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Behind the scenes at Hampshire Life Food & Drink Awards dinner venue The Elvetham

PUBLISHED: 10:01 01 September 2014 | UPDATED: 10:02 01 September 2014


The Elvetham has a rich and colourful past - not least in laying on lavish banquets for royalty. Chosen as the venue for our glittering Hampshire Life Food & Drink Awards dinner, the hotel knows a thing or two about parties, says Elizabeth Barnett

Walking through the imposing front door of this majestic 19th century mansion, the hairs on the back of your neck stand up. A grand, stone clad reception leads to an even more impressive drawing room with illustrated ceiling and stained glass window. Although it was rebuilt in 1860 after a fire, there is a palpable sense of the building’s rich history here. The original house dates back to 1426 and belonged to the Seymour family, relatives of the third wife of King Henry VIII, Jane Seymour. Nowadays, unlike other stately homes around the county with admission fees and tour guides, The Elvetham Hotel is a place for rest and relaxation. It’s a chance to play Lord and Lady of the manor and within minutes of sinking into one of the many deep sofas, you know it’s going to be hard to leave.

Elvetham Hall, as it was once known, lies on the site of an old medieval manor and is crammed with stories of lavish royal visits and scandalous liaisons. Linda Taylor, Deputy General Manager at the hotel, is on hand to show you around and explain its diverse history.

“We’ve recently found out that Henry VIII did actually meet Jane Seymour at Elvetham after we found reference to their connection in the books, Wolf Hall and Bring up the Bodies, written by Hilary Mantel,” says Linda. “There is a little bit in Wolf Hall about Henry VIII spying on Jane Seymour here, and his impression of her being very modest with her head drooped. It describes his first impressions, and what he thought of her so it was before they got together.”

The house was passed down through a succession of Seymours, including Edward, the brother of Jane Seymour (mother of Edward VI), who became Lord Protector to the boy King after the death of Henry VIII and who was eventually beheaded for high treason in 1551.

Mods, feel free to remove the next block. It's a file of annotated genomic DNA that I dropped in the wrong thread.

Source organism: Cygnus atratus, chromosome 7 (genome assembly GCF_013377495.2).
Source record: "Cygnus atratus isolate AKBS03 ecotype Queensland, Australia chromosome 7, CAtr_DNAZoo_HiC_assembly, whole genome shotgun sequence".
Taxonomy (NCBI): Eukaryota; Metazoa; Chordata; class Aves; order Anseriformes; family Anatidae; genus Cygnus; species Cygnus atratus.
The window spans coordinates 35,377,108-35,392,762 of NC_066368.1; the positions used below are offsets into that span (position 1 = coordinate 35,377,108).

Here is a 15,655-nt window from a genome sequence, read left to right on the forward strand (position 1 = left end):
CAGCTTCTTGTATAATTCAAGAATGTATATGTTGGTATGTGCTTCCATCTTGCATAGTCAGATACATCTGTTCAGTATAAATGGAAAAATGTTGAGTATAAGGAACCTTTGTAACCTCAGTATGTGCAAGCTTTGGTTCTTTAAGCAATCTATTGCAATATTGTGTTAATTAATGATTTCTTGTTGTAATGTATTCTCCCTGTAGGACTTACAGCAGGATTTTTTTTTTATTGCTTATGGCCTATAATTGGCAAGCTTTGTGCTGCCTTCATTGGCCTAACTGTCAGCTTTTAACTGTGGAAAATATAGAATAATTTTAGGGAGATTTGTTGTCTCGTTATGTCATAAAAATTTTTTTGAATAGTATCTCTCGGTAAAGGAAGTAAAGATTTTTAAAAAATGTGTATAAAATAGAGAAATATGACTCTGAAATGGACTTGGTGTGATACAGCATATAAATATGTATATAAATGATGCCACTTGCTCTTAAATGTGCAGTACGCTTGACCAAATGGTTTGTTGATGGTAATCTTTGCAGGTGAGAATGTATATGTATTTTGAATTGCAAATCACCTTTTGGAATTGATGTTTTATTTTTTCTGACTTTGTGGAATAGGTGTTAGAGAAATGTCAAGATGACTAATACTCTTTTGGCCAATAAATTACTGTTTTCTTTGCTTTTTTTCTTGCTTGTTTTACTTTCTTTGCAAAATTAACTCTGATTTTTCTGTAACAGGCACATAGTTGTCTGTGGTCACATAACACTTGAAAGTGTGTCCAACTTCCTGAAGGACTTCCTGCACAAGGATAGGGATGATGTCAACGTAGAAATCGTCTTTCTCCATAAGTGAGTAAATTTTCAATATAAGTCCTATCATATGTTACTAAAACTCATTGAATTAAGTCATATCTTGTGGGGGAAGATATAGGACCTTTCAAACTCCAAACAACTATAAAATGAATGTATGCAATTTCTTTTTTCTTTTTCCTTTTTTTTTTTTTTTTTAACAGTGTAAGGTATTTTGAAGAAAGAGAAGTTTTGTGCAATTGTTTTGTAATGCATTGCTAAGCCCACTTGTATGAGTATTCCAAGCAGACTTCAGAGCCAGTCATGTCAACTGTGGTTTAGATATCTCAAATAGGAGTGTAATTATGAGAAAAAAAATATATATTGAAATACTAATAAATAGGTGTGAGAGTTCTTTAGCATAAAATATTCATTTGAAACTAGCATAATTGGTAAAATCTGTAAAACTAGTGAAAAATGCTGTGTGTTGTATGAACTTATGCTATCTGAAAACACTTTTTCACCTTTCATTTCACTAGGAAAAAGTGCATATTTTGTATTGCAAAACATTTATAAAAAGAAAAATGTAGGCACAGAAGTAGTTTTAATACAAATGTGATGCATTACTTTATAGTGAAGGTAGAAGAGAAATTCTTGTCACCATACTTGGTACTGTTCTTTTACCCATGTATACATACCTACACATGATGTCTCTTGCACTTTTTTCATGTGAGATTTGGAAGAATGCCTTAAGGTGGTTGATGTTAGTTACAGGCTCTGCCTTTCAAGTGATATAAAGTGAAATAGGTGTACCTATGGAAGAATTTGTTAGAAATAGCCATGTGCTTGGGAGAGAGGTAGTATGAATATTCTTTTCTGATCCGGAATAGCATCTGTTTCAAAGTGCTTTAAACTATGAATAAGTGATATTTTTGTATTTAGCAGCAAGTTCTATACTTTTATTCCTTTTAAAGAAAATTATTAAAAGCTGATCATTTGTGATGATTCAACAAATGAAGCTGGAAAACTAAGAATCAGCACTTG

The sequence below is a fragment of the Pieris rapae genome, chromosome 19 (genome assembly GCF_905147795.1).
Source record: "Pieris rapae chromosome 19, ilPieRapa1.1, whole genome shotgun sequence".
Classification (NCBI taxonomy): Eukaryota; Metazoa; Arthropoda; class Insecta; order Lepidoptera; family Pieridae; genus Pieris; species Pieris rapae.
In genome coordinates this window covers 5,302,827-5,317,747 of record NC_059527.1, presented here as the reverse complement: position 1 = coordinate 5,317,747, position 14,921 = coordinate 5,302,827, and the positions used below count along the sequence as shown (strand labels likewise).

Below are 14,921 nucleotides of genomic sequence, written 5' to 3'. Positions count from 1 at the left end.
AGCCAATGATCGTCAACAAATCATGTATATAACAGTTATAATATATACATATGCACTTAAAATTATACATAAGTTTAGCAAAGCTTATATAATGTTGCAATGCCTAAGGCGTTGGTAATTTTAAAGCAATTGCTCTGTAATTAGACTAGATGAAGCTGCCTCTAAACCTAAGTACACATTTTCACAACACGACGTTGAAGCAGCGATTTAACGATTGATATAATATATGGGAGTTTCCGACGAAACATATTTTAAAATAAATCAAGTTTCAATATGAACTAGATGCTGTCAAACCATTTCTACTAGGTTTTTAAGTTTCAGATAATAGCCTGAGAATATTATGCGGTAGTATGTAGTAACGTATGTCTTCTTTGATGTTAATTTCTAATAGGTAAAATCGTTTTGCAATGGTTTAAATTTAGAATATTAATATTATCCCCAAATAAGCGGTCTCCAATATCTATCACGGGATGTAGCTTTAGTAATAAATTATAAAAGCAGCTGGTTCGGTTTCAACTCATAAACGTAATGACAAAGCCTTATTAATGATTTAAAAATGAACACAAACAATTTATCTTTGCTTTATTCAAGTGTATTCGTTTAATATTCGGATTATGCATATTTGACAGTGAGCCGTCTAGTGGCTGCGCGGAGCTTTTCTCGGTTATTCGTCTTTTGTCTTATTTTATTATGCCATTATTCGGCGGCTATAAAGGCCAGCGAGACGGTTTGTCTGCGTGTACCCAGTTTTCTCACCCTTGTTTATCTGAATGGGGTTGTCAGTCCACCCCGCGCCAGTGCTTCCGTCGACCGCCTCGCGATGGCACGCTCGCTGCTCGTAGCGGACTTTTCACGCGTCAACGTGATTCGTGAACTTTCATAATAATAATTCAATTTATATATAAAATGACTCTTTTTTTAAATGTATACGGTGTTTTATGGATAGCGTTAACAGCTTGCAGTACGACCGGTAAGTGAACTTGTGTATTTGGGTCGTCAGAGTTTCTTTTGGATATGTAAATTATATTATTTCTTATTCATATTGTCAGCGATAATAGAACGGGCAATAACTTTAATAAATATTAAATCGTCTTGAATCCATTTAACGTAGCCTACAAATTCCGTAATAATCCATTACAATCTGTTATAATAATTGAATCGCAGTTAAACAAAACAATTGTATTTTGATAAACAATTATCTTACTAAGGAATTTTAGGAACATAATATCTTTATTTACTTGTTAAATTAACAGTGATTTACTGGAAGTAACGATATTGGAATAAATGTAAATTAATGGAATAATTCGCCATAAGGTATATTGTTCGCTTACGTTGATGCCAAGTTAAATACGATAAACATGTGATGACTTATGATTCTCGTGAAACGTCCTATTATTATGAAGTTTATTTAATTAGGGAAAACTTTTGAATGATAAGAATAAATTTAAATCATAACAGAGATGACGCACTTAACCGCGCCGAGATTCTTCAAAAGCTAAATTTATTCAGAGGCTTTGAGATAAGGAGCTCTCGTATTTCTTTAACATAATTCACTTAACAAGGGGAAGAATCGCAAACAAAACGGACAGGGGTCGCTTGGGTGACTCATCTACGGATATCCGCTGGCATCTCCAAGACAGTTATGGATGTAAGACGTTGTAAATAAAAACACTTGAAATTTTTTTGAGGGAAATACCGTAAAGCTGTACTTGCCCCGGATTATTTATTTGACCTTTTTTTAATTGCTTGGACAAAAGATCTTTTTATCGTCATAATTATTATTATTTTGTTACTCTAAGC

Jane and Edward were not the only link to Henry VIII as their brother, Thomas, married Catherine Parr, Henry VIII’s sixth wife who outlived the King. Thomas too was beheaded for high treason after becoming embroiled in scandalous liaisons with the young Princess Elizabeth. After his death, his estates were forfeited but eventually restored to his son Edward, by the Earl of Hertford.

To soothe the relationship between his family and Elizabeth, who was now Queen, Edward Seymour invited her to Elvetham in 1591. Directly in front of the restaurant you can see the giant oak tree, measuring 32 feet in circumference, which she planted in commemoration of the occasion. The bountiful entertainment lasted for four days, culminating in a huge banquet..

“There were over 1,000 dishes put before her,” says Linda, “and they made almost any animal you could think of out of sugar work. There were 100 men carrying torches to light the banquet as it was put down in front of the lake, and then they set off fireworks with Catherine wheels and great balls of fire.” Inspiration perhaps for any future brides who are planning a wedding at The Elvetham.

On Edward’s death the house passed to his grandson, William Seymour, who became Marquis of Hertford and Duke of Somerset. In 1649 he sold Elvetham to Sir Robert Reynolds, Solicitor General of the Commonwealth.

The original house that Queen Elizabeth visited burned down in 1840. The new house, developed into the present mansion by Frederick, 4th Baron Calthorpe, commemorates Hampshire’s famous historical figures.